Terry loves it but doesn't get why or how there's nothing there.
I first noticed the entity that I'm currently talking about inside of Jack Black in a little movie called Bob Roberts, a Tim Robbins movie about a guitar-wielding asshole-savant whose most famous song is "The Times They Are A-Changing Back", at a small art house movie theater in Hardwick, Vermont, with one Tia, in the winter of '92 or so. (It was Hardwick, wasn't it?) Jack plays a closeted psychotic Young Republican bent on the total destruction of all things not Bob Roberts. You can't help but notice him in the movie despite the relatively small role because it seems he could almost kill you with nothing but his thousand mile stare of death. Almost an anti-Bruno before Bruno was even born. (It's worth noting here at this point that Bob Roberts' campaign manager is also Laura Palmer's father!)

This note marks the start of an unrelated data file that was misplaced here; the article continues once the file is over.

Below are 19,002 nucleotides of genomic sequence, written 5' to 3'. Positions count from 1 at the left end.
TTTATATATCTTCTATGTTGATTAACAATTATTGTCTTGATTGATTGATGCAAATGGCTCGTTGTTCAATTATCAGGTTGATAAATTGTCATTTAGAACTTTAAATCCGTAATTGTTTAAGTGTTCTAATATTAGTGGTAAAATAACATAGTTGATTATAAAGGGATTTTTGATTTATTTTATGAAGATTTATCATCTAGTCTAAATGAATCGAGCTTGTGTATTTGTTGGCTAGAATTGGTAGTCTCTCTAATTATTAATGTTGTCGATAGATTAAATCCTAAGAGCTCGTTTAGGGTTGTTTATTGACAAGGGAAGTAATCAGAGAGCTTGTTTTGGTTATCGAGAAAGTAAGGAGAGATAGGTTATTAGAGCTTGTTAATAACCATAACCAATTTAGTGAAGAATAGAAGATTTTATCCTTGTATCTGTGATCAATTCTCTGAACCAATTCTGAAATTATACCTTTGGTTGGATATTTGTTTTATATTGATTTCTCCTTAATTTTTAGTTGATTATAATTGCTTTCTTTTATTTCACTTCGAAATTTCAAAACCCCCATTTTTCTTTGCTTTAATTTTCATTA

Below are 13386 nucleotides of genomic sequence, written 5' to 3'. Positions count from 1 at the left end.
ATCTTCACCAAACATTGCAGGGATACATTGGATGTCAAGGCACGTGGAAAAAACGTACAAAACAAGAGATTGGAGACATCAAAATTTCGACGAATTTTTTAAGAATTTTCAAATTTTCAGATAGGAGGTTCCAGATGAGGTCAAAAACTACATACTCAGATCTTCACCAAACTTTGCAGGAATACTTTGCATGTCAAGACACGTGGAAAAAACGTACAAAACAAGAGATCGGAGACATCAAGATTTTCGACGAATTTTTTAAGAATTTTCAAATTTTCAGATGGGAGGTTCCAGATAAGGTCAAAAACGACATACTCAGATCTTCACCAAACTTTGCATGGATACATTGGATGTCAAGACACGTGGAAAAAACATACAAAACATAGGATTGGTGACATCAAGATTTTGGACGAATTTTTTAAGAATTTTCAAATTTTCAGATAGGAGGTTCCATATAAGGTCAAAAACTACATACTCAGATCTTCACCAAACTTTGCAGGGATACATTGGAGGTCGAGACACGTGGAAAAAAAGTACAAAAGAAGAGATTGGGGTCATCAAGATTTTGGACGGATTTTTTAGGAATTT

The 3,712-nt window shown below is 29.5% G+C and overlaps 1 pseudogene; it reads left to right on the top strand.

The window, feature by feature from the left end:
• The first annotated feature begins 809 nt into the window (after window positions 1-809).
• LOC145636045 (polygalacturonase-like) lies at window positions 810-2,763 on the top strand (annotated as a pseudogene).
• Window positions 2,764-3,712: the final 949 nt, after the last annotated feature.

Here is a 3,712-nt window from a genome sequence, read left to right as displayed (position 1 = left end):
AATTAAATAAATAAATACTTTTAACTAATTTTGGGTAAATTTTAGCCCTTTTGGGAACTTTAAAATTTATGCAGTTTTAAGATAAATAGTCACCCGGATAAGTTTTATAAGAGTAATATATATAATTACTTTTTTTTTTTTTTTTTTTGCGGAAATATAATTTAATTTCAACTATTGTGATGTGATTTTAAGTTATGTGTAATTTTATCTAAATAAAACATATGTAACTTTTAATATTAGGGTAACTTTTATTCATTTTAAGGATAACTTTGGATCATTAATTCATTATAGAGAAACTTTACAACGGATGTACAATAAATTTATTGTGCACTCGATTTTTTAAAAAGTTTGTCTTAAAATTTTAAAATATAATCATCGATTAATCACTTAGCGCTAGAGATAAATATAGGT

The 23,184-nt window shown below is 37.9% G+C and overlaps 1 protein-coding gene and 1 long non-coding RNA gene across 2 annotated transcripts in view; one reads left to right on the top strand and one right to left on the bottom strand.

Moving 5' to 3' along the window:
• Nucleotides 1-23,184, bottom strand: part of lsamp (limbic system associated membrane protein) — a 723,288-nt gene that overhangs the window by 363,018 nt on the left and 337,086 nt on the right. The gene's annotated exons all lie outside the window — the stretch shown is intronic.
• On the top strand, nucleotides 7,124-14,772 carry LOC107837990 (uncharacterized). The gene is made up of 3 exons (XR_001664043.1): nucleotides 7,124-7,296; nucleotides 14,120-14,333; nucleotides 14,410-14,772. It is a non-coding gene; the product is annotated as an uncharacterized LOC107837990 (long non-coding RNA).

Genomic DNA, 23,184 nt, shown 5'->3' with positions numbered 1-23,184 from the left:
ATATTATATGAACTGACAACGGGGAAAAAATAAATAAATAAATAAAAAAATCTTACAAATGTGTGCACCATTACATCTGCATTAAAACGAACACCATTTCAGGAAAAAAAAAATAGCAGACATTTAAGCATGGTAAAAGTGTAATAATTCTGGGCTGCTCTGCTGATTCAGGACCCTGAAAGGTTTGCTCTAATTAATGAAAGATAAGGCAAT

I can live without most Jack Black-driven movies; he has what I call "The Brad Pitt Syndrome", namely, that Jack and Brad are better in movies when their roles are supporting rather than starring. The one exception that proves the condition is Richard Linklater's head-banging love note to those of us who still own all our vinyl. Which makes it nothing short of a coincidence that Jack stars in animated features also starring Brad's future wife. [cue massive head-spinning brought on by euphoric moment of realization]
Got off the bean pole a little bit there. Which only proves that when Jack Black acts, he does better when he plays some twisted version of himself as opposed to some version of somebody else's notion of "Jack Black".
Which begs the question: Just exactly who is Jack Black?
Man. Anyways, Jack Black is what all the lead-singing closeted faggots from the 80's hair bands wish they had been, namely, an Ozzie that can actually sing. Well.*
Casting against a certain type of vocal flexing
*I.e., David Bowie-esque